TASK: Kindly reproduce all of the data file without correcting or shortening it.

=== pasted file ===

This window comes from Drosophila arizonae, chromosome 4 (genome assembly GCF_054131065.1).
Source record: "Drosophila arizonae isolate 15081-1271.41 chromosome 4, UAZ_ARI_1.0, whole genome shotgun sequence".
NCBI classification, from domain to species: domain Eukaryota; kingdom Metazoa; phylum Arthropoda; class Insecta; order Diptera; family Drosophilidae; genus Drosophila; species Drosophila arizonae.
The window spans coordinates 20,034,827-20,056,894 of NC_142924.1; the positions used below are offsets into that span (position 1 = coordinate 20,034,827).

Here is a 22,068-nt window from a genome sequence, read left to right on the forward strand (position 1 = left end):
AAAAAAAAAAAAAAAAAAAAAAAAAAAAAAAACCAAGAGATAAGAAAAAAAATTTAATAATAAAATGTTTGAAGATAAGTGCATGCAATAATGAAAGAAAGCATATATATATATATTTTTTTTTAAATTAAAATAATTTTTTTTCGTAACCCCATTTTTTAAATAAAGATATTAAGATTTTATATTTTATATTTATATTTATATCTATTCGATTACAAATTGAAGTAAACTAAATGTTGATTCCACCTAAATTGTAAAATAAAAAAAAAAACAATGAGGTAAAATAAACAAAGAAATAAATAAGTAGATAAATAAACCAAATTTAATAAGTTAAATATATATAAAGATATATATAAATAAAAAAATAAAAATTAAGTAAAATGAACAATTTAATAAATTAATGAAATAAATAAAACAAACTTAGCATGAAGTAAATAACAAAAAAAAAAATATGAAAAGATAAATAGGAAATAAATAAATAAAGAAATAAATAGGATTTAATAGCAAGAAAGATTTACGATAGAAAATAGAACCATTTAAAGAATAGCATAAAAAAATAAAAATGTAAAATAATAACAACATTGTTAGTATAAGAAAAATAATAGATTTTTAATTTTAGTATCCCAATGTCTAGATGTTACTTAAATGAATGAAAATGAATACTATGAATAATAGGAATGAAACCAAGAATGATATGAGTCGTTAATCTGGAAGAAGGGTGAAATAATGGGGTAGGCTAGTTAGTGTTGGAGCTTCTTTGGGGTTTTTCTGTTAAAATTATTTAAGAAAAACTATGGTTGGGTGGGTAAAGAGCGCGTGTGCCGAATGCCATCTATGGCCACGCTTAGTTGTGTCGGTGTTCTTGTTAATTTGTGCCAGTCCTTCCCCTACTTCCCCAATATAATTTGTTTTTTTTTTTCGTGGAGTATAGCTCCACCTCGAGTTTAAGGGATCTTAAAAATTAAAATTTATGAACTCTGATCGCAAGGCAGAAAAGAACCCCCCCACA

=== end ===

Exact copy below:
This window comes from Drosophila arizonae, chromosome 4 (genome assembly GCF_054131065.1).
Source record: "Drosophila arizonae isolate 15081-1271.41 chromosome 4, UAZ_ARI_1.0, whole genome shotgun sequence".
NCBI classification, from domain to species: domain Eukaryota; kingdom Metazoa; phylum Arthropoda; class Insecta; order Diptera; family Drosophilidae; genus Drosophila; species Drosophila arizonae.
The window spans coordinates 20,034,827-20,056,894 of NC_142924.1; the positions used below are offsets into that span (position 1 = coordinate 20,034,827).

Here is a 22,068-nt window from a genome sequence, read left to right on the forward strand (position 1 = left end):
AAAAAAAAAAAAAAAAAAAAAAAAAAAAAAAACCAAGAGATAAGAAAAAAAATTTAATAATAAAATGTTTGAAGATAAGTGCATGCAATAATGAAAGAAAGCATATATATATATATTTTTTTTTAAATTAAAATAATTTTTTTTCGTAACCCCATTTTTTAAATAAAGATATTAAGATTTTATATTTTATATTTATATTTATATCTATTCGATTACAAATTGAAGTAAACTAAATGTTGATTCCACCTAAATTGTAAAATAAAAAAAAAAACAATGAGGTAAAATAAACAAAGAAATAAATAAGTAGATAAATAAACCAAATTTAATAAGTTAAATATATATAAAGATATATATAAATAAAAAAATAAAAATTAAGTAAAATGAACAATTTAATAAATTAATGAAATAAATAAAACAAACTTAGCATGAAGTAAATAACAAAAAAAAAAATATGAAAAGATAAATAGGAAATAAATAAATAAAGAAATAAATAGGATTTAATAGCAAGAAAGATTTACGATAGAAAATAGAACCATTTAAAGAATAGCATAAAAAAATAAAAATGTAAAATAATAACAACATTGTTAGTATAAGAAAAATAATAGATTTTTAATTTTAGTATCCCAATGTCTAGATGTTACTTAAATGAATGAAAATGAATACTATGAATAATAGGAATGAAACCAAGAATGATATGAGTCGTTAATCTGGAAGAAGGGTGAAATAATGGGGTAGGCTAGTTAGTGTTGGAGCTTCTTTGGGGTTTTTCTGTTAAAATTATTTAAGAAAAACTATGGTTGGGTGGGTAAAGAGCGCGTGTGCCGAATGCCATCTATGGCCACGCTTAGTTGTGTCGGTGTTCTTGTTAATTTGTGCCAGTCCTTCCCCTACTTCCCCAATATAATTTGTTTTTTTTTTTCGTGGAGTATAGCTCCACCTCGAGTTTAAGGGATCTTAAAAATTAAAATTTATGAACTCTGATCGCAAGGCAGAAAAGAACCCCCCCACA